The facts in Appeal of Chernoff (37 Ed Dept Rep 709; Matter of Chernoff v. Mills, et al., Supreme Court, Albany County, Canfield J.; judgment granted dismissing petition to review, May 24, 1999, n.o.r.) are remarkably similar to this appeal, although Chernoff involved a program transferred from a BOCES to a school district pursuant to Education Law "3014-b. In Chernoff, upon transfer of the program, petitioner sought employment with the receiving school district, was offered a position, and accepted a full-time position which preserved her tenure status, seniority, compensation step level, and accumulated sick leave, as required by Education Law "3014-b(3). Petitioner later changed her mind and claimed the right to return to BOCES at her previous pay status pursuant to Education Law ""2510 and 3013. I found that her acceptance of a full-time position with the school district that took over the program terminated re-employment rights with BOCES. I specifically reasoned that:

The appeal must be dismissed on the merits, however, because petitioner accepted a full-time position with the Wynantskill Central School District in full compliance with Education Law "3014-b. I cannot accept petitioner's argument that she retains the right to remain on a preferred eligible list at BOCES despite accepting the full-time position. Education Law ""2510 and 3013 are designed to protect the rights of teachers whose positions are abolished generally; Education Law "3014-b is intended to protect the rights of BOCES teachers whose positions are eliminated specifically because of program takebacks. When a teacher is excessed because of a program takeback, "3014-b(1) provides that " . . . each teacher employed in such a program by such a board of cooperative educational services at the time of such takeover by the school district shall be considered an employee of such school district, with the same tenure status he maintained in such board of cooperative educational services." That is what happened here. Once a teacher excessed under this section actually becomes a full-time employee of the school district taking over the program, and is offered and accepts employment including the same tenure status, salary step, and is credited with all seniority and sick leave days, the purpose of the statute has been fulfilled. If I were to accept petitioner's argument, a teacher excessed because of a program takeover could accept a full-time position with a school district, enjoy all the rights and benefits he or she had enjoyed at BOCES, but still have a priority claim on any similar job created at BOCES for the next seven years. There is no indication that such a result was intended by the Legislature.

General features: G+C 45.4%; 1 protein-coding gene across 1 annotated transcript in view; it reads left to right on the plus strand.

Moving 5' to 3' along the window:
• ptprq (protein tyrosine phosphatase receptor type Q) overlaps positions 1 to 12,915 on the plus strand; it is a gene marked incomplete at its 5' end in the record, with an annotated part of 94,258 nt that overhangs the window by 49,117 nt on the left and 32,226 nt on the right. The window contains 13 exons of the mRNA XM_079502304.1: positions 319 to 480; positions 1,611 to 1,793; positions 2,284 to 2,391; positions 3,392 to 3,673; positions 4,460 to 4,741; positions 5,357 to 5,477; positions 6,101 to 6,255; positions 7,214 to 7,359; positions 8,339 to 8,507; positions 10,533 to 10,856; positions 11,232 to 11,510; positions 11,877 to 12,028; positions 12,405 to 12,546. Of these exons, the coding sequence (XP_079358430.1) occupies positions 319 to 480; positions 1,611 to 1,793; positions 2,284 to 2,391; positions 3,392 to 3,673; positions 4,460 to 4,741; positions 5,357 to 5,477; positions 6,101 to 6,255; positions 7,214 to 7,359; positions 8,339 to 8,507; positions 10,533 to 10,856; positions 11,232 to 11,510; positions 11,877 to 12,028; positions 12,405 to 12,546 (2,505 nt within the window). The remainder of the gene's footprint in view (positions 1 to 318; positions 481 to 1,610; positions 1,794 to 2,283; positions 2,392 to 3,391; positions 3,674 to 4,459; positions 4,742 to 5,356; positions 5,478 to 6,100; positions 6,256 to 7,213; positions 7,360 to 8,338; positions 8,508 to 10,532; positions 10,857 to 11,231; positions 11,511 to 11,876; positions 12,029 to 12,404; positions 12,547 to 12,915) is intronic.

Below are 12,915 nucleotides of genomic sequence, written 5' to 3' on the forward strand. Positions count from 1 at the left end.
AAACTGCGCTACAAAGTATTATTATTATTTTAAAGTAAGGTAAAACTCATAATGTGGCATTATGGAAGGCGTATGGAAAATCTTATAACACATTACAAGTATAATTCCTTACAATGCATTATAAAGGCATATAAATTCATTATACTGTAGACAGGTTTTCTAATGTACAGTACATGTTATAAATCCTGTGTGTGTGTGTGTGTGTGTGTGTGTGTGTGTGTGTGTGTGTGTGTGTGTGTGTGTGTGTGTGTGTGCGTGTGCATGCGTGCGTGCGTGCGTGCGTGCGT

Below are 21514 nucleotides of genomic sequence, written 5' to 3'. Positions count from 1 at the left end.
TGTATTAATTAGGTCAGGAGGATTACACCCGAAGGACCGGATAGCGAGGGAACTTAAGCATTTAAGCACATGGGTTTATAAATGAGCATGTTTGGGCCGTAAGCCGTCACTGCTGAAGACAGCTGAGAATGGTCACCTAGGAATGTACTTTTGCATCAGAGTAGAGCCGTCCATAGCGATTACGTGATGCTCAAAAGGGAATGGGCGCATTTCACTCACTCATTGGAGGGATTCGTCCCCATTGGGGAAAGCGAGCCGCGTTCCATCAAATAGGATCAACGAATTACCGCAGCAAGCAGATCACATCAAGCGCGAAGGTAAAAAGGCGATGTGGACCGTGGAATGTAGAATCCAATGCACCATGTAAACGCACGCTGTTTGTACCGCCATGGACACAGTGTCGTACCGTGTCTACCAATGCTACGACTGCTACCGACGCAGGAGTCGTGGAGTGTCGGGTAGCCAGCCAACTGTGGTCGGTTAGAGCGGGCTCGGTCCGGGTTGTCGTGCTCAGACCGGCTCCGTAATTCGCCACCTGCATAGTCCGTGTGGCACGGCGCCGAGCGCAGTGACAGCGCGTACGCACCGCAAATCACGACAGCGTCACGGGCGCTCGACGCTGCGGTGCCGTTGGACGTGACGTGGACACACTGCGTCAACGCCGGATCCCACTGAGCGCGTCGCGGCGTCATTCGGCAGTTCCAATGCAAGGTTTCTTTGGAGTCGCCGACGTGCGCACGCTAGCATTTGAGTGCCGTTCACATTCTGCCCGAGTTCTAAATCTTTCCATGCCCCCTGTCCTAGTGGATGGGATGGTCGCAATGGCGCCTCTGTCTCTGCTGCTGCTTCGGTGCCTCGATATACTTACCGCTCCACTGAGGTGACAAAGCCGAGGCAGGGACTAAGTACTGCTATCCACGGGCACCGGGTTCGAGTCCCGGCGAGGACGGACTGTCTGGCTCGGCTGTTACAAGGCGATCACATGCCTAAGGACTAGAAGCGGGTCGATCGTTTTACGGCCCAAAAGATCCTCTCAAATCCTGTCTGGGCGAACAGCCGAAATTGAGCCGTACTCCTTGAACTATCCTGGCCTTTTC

The same reasoning applies to this appeal, because the basic purpose of Education Law "3014-b is the same as that of Education Law "3014-a. When petitioner was offered and accepted a full-time position with BOCES for the beginning of the 1996-1997 school year, the purpose of "3014-a was fulfilled. Petitioner, under these circumstances, retains no preferred eligibility rights with the district.

In view of this disposition, it is unnecessary to discuss the parties' other contentions, which I find without merit.